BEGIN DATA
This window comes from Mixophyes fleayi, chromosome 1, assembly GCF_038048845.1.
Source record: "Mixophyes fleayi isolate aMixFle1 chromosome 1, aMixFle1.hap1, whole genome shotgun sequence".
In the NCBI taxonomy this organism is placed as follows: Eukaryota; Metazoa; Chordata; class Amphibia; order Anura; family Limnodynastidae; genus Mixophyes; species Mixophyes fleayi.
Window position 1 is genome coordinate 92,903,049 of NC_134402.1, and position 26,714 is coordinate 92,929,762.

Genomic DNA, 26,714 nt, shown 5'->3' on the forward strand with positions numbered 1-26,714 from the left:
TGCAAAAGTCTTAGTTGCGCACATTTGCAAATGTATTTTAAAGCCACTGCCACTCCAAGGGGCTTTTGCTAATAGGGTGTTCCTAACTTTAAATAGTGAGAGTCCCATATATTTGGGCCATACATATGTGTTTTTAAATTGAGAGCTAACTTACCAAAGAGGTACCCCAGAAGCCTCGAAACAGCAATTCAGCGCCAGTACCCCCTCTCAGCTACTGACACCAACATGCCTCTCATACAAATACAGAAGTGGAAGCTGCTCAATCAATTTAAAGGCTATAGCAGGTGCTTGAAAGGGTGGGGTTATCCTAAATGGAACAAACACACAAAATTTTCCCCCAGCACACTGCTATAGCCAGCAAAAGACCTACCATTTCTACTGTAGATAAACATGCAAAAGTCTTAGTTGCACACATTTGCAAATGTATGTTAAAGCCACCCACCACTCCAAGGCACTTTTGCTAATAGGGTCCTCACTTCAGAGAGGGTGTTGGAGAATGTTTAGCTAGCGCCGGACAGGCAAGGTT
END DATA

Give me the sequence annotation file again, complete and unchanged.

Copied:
This window comes from Mixophyes fleayi, chromosome 1, assembly GCF_038048845.1.
Source record: "Mixophyes fleayi isolate aMixFle1 chromosome 1, aMixFle1.hap1, whole genome shotgun sequence".
In the NCBI taxonomy this organism is placed as follows: Eukaryota; Metazoa; Chordata; class Amphibia; order Anura; family Limnodynastidae; genus Mixophyes; species Mixophyes fleayi.
Window position 1 is genome coordinate 92,903,049 of NC_134402.1, and position 26,714 is coordinate 92,929,762.

Genomic DNA, 26,714 nt, shown 5'->3' on the forward strand with positions numbered 1-26,714 from the left:
TGCAAAAGTCTTAGTTGCGCACATTTGCAAATGTATTTTAAAGCCACTGCCACTCCAAGGGGCTTTTGCTAATAGGGTGTTCCTAACTTTAAATAGTGAGAGTCCCATATATTTGGGCCATACATATGTGTTTTTAAATTGAGAGCTAACTTACCAAAGAGGTACCCCAGAAGCCTCGAAACAGCAATTCAGCGCCAGTACCCCCTCTCAGCTACTGACACCAACATGCCTCTCATACAAATACAGAAGTGGAAGCTGCTCAATCAATTTAAAGGCTATAGCAGGTGCTTGAAAGGGTGGGGTTATCCTAAATGGAACAAACACACAAAATTTTCCCCCAGCACACTGCTATAGCCAGCAAAAGACCTACCATTTCTACTGTAGATAAACATGCAAAAGTCTTAGTTGCACACATTTGCAAATGTATGTTAAAGCCACCCACCACTCCAAGGCACTTTTGCTAATAGGGTCCTCACTTCAGAGAGGGTGTTGGAGAATGTTTAGCTAGCGCCGGACAGGCAAGGTT